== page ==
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Apr 26, 2006 10:20 AM

Long Weekend in London - First Time

  • t

NYC chowhound in her mid 20s going to London for the first time next month. I would love some recommendations - London has an unfortunate reputation for it's cuisine, though I've heard this is changing.

I'd like to try some traditional English pub fare for brunch/lunch; also, one or two well-reviewed, trendy/hip places for dinner would be great. Ambiance is just as important as the food.

Any suggestions would be much appreciated - thanks!

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  1. The food scene changed sometime ago. Where will you be staying, general neighborhood please?

    3 Replies
    1. re: Candy

      We are staying in Russell Square, so fairly centrally located. Willing to travel and definitely to splurge on a meal or two - as the world's third most expensive city, i'm not expecting a bargain =)

      1. re: Tatiana

        for hip places to eat dinner try; zuma, nobu, hakkasan, the wolsley, graze, e & o...the sooner you reserve the better.

        1. re: tommy

          IMHO, the food at Nobu in London will be (almost exactly) the same as Nobu-NYC, so on a short stay you'd not be maximizing your foreign travel experience by dining there.

    2. I probably sound defensive but anyone who is telling you that London has an "unfortunate" food scene knows very little about which they speak.

      1. Do not be fooled by the rumors of long ago about British food. Don't listen to your parents' generation's sad tales of past visits (and I am one of that age group)... and an ex-New Yorker to boot. I am thrilled to live now in this wonderful country of fine cuisine. There are many mavens (style and otherwise) here who know what good food is all about even if the prices are outrageous in London.. especially if you're looking for ambiance on an equal par to the food.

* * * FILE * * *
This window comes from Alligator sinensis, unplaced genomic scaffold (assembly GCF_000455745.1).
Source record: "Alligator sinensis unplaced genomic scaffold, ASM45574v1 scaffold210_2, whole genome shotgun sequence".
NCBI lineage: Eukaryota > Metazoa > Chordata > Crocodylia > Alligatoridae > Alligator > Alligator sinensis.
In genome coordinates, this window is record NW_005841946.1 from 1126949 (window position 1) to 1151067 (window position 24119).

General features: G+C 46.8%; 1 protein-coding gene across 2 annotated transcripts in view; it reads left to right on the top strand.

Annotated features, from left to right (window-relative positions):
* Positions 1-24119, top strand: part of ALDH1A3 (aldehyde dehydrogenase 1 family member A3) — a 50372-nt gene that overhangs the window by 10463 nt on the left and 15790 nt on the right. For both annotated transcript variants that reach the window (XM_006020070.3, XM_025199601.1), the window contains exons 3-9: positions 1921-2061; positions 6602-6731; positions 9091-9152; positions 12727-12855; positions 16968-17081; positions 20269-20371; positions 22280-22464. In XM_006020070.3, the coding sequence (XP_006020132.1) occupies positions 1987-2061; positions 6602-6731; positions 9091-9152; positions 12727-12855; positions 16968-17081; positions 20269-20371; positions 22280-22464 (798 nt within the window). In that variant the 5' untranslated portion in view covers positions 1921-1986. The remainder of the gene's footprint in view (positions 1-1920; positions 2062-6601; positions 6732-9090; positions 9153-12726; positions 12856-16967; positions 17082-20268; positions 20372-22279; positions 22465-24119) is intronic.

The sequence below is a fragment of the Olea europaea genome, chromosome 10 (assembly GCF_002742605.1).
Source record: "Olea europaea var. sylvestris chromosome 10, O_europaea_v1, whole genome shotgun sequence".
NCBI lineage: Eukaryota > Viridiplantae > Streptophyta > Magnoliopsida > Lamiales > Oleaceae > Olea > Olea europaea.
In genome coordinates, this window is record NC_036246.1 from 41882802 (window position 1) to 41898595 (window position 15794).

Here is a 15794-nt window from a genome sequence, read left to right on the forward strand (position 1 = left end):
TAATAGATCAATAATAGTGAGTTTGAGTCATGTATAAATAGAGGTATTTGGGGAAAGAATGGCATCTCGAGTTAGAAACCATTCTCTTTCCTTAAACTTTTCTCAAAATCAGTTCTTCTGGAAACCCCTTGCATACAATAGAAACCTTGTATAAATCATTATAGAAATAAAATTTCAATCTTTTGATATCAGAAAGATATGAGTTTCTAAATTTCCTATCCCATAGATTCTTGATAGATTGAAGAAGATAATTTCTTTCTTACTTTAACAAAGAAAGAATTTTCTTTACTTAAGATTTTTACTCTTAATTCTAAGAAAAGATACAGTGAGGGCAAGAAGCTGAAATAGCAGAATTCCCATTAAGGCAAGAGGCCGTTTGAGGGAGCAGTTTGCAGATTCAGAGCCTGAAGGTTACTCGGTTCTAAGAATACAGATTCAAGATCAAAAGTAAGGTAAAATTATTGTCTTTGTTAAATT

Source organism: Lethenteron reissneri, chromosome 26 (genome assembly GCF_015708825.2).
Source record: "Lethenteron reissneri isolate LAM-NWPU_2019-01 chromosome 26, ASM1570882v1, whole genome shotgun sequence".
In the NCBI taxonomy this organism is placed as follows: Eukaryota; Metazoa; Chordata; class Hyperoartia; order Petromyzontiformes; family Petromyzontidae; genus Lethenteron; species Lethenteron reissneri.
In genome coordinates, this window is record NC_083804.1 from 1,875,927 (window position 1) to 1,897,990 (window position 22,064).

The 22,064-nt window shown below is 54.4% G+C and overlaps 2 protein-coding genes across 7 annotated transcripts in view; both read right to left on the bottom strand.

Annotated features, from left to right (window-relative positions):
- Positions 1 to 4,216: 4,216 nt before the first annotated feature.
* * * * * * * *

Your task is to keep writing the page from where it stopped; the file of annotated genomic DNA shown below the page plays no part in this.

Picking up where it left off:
1. Warning: For someone in their 20s going to London for the first time, dinner out at " or two well-reviewed, trendy/hip places..." can be shockingly expensive, even for somone from NYC. So IMHO, unless money REALLY is no object, it would be a good idea to reply to the posts so far with a dining budget.

          Also, consider in your plans that the best way to experience some of London's finest is by going for their Prix Fixe lunch option instead of dinner.

          1. As long as you're prepared for 'hip and trendy' to equal 'expensive,' you should be fine. :)

            And with that in mind, I highly recommend Les Trois Garcons in the Shoreditch area. It is a deeply funky place with the most outlandish decor and - we thought - outstanding food (we're San Francisco expats with high standards...). Their sister bar "Loungelover" is just around the corner, and you can book a table there before or after your meal.

            A better value for money might be trying some of the gastropubs. Our current favorites are The Princess (the upstairs room) just off of Old Street and Prince Bonaparte (more for the atmosphere than the food) in Notting Hill. We've heard wonderful things about The Eagle in Farringdon (but haven't been yet), but were disappointed at The Coach and Horses.

            Finally, we're big fans of The Electric Brasserie on the Portobello road. If you're going to be at the market on Saturday, I would recommend booking a lunch table (you MUST BOOK). Manages to be casual, hip, and have good food all at once.

            2 Replies
            1. re: KaChing
              Joan Kureczka

              The Eagle on Farringdon Road is great, and truly a basic pub with good food -- not a restaurant. They just do a limited and different menu each day -- the chalk boards go up at 5 in the evening. Definitely a way to eat well and keep the prices down a little.

              My husband is completely hooked on their Bife Ana and gets one whenever we are in London. It's the only dish that is always available -- a spicy Portuguese/Mozambique version of a steak sandwich, that we now make from time to time at home in San Francisco from the Eagle's cookbook. I've also had some exceptional grilled seafood there from time to time, and the few small tapas dishes they do are very good. All the ingredients are top quality.

              1. re: Joan Kureczka

                I don't know if Portuguese/Mozambique fuison cooking is a growing trend, but the Bife Ana sounds awfully tempting.

                If your interested, I found a link which describes and shows the Eagle's version below: